Can't commit any changes?

Haszlakiewicz, Eric EHASZLA at
Tue Jan 11 17:39:02 CST 2011

>-----Original Message-----
>From: mercurial-bounces at [mailto:mercurial-bounces at]
>Gosh, Mike, thanks for taking the time to write.  I had already found
>that page but clearly my definition of "simple" isn't at all matching
>the Mercurial concept.  In the "quick start" I saw that you clone via
>http...didn't realize that didn't allow for the full circle to happen.
>Really, I need a simple step by step walk-through (if there is such a
>thing) for setting up a repository that people can write and read to.
>I'm not sure why it matters whether it's /usr/var/www/html or
>/some/other/directory.  Users are hoping to use a Mac client called Hg
>(a gui) to do most of the work.
>How exactly does one return a cloned repo back to the pool so others
>can find it, access it, and make new changes?

pool?  There is no "pool".  A cloned repo is just a directory sitting on your local machine.

>In our case, our developers want to be able to quickly and immediately
>see how the changes look on the web, hence the need to publish to the
>/var/www/html directory.
>Is there a syntax so that instead of "publishing by http" they can
>publish some other fashion?  Does Mercurial usually require people be
>on the same local machine?  If so, it seems kind of impractical.
>Again, thank you for the help.  I guess coming from a mindset of FTP
>or so on, I feel like it should be a relatively easy thing to use
>Mercurial over a intranet or the internet.  I need people to be able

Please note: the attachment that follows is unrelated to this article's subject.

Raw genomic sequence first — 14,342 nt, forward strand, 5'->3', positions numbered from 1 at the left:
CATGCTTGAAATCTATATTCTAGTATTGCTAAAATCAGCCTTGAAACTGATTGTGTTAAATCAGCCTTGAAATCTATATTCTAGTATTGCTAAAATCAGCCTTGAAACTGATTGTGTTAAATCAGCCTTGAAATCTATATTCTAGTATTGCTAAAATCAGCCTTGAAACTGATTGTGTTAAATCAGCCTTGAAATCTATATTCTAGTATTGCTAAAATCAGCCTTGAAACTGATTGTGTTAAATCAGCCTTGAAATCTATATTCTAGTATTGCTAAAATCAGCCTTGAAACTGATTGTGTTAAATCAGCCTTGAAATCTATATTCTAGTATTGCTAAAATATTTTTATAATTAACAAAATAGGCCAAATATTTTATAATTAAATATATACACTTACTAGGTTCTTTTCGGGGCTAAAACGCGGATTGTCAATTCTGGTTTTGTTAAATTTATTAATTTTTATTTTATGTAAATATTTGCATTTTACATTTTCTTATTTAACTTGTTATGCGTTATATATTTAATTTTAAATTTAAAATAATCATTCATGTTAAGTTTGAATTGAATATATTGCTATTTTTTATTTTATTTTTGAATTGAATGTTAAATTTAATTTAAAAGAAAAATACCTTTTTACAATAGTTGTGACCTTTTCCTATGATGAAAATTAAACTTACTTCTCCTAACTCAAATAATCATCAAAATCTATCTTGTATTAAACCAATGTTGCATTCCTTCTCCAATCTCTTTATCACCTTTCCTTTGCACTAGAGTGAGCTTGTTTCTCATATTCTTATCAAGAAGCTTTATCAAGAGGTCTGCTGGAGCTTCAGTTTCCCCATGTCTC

>to be home and still able to clone, make changes, and return their
>files back to the pool.
>Am I just barking up the wrong tree entirely?  Is this what Mercurial
>does?  Or should I investigate other version control options?  Or just
>tell people they need the command line and they have to ssh directly
>into the /var/www/html directory to do any work?

It sounds to me like you're confusing a version control tool with a 
deployment tool.  Mercurial isn't meant to be used to deploy your changes to 
a web server.  For that you probably want to keep using FTP, or whatever 
you're already using.

When you push changes to a central mercurial repository, you're actually 
synchronizing the internal state of the repository that describes the entire 
history of changes.  A push does not actually update the files that you work 
with directly.  On the server, the only thing you'll see in the repository 
is a .hg directory.

Perhaps you're getting confused because Mercurial happens to perform this 
synchronization over http, but that is not related to whether the files you 
are editing with happen to be a web page.

If you want to have pushed changes automatically show up as a website in the
same server you might be able to do that with a hook on the server.  For 
that, you'll need a location for the repository, which is treated by the web 
server as a mercurial repository (due to a line like 
ScriptAliasMatch ^/hg(.*) /httpd/cgi/hgwebdir.cgi$1
in your apache config), and a *separate* location with clone of the main 
repository that you run "hg update" on (through the hook) to cause all the 
files to show up.


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